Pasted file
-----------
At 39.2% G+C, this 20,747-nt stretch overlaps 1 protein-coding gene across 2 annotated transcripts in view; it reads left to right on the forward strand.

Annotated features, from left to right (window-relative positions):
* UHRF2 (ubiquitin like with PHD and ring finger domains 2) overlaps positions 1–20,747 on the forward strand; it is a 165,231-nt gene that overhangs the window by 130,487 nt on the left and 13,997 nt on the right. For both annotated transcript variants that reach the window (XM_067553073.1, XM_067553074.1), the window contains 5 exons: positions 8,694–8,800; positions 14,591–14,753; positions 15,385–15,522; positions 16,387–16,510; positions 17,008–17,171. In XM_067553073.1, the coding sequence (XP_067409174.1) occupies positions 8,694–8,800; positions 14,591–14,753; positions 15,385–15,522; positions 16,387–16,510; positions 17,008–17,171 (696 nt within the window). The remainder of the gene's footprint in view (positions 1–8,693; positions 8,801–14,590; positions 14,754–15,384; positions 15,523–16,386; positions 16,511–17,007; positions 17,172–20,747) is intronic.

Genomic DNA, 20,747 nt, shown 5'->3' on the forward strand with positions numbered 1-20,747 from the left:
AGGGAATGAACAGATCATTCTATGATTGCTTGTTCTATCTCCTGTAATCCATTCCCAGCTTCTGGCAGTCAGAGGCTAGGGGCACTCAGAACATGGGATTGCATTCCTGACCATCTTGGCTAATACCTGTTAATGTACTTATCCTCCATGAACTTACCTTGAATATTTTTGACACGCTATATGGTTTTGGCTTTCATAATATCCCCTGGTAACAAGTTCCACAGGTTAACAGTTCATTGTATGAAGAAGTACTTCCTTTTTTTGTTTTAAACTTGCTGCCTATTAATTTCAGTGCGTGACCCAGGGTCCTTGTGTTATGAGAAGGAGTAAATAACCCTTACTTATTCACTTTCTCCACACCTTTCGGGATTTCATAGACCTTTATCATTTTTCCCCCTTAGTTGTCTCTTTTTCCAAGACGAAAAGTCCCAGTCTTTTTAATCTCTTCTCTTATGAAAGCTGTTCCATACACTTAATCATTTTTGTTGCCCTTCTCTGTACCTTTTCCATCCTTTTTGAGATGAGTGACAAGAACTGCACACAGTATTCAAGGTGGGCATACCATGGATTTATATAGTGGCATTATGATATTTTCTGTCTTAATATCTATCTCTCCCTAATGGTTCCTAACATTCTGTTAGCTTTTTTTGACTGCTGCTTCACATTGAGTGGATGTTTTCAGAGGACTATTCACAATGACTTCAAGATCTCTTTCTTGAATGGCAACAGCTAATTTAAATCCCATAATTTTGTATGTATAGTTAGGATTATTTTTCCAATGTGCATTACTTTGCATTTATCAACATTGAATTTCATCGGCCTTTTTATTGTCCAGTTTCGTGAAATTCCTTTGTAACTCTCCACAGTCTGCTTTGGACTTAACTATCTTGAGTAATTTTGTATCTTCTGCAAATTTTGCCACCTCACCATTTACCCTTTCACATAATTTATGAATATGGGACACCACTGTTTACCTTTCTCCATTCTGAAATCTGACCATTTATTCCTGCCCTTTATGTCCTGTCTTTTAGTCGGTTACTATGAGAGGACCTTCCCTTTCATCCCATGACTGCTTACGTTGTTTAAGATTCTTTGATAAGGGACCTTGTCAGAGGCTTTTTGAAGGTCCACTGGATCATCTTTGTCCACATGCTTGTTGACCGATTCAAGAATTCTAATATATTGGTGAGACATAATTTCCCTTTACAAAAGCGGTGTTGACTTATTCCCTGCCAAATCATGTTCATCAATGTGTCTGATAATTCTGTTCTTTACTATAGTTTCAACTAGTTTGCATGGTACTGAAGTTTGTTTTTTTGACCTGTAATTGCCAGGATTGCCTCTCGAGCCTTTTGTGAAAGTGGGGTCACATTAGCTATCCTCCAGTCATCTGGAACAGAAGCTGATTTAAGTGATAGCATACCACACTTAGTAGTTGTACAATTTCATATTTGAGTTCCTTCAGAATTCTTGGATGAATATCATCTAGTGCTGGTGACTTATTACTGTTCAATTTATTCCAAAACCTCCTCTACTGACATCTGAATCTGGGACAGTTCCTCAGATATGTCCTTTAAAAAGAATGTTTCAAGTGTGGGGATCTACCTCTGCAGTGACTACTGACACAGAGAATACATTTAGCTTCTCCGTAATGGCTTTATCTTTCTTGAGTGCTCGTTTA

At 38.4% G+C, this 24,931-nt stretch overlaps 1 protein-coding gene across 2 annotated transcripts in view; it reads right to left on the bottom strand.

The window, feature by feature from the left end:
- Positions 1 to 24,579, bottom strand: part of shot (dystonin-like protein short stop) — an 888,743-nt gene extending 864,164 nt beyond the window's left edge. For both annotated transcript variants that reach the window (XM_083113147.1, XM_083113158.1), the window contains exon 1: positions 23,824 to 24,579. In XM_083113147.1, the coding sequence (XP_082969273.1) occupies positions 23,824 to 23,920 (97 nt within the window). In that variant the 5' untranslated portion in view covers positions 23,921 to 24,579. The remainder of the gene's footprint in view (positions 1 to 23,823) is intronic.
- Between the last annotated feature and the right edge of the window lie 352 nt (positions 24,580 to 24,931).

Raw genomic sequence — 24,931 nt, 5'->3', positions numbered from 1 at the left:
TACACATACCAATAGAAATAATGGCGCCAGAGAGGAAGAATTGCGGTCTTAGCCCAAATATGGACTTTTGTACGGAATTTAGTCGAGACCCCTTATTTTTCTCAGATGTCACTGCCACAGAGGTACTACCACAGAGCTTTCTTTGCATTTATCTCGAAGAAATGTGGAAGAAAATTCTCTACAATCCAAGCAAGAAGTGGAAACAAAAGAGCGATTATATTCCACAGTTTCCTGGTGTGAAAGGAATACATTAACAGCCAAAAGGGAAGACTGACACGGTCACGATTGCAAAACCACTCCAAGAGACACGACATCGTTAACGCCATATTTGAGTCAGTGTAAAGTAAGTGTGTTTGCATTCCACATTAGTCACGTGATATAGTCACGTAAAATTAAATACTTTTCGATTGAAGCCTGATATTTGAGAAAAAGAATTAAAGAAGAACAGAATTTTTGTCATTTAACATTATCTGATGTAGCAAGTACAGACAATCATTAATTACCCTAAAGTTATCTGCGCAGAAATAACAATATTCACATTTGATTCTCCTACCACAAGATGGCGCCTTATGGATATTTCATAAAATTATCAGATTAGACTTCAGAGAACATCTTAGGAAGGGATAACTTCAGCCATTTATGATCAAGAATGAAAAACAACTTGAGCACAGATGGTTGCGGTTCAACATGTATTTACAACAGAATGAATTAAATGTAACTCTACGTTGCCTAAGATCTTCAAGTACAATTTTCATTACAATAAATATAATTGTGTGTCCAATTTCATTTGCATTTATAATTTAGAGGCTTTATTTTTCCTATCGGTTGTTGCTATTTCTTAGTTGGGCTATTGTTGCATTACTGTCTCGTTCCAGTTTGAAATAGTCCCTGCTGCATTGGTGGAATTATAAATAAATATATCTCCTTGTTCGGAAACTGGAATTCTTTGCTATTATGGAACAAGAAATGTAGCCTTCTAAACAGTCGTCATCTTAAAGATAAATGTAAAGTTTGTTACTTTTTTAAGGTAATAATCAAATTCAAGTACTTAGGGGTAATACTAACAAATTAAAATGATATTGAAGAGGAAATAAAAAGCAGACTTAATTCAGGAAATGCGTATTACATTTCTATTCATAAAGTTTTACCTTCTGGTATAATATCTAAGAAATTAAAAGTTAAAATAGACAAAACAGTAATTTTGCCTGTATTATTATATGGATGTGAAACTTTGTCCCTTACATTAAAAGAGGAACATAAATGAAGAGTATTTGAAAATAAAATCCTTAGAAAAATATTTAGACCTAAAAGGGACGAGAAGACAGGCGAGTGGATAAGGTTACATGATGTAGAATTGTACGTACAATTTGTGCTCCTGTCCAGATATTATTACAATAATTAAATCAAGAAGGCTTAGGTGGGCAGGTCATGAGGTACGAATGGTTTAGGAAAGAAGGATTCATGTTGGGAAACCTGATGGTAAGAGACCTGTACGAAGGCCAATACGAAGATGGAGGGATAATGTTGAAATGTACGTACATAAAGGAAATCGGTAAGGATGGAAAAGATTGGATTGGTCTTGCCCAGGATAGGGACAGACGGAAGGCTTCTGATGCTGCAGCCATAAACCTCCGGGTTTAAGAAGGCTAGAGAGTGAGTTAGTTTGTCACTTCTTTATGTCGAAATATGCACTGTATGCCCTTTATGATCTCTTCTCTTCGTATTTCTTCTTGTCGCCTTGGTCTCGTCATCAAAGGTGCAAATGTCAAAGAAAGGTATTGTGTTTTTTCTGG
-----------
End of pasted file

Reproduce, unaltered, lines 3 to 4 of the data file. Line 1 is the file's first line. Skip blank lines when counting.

* UHRF2 (ubiquitin like with PHD and ring finger domains 2) overlaps positions 1–20,747 on the forward strand; it is a 165,231-nt gene that overhangs the window by 130,487 nt on the left and 13,997 nt on the right. For both annotated transcript variants that reach the window (XM_067553073.1, XM_067553074.1), the window contains 5 exons: positions 8,694–8,800; positions 14,591–14,753; positions 15,385–15,522; positions 16,387–16,510; positions 17,008–17,171. In XM_067553073.1, the coding sequence (XP_067409174.1) occupies positions 8,694–8,800; positions 14,591–14,753; positions 15,385–15,522; positions 16,387–16,510; positions 17,008–17,171 (696 nt within the window). The remainder of the gene's footprint in view (positions 1–8,693; positions 8,801–14,590; positions 14,754–15,384; positions 15,523–16,386; positions 16,511–17,007; positions 17,172–20,747) is intronic.

Genomic DNA, 20,747 nt, shown 5'->3' on the forward strand with positions numbered 1-20,747 from the left: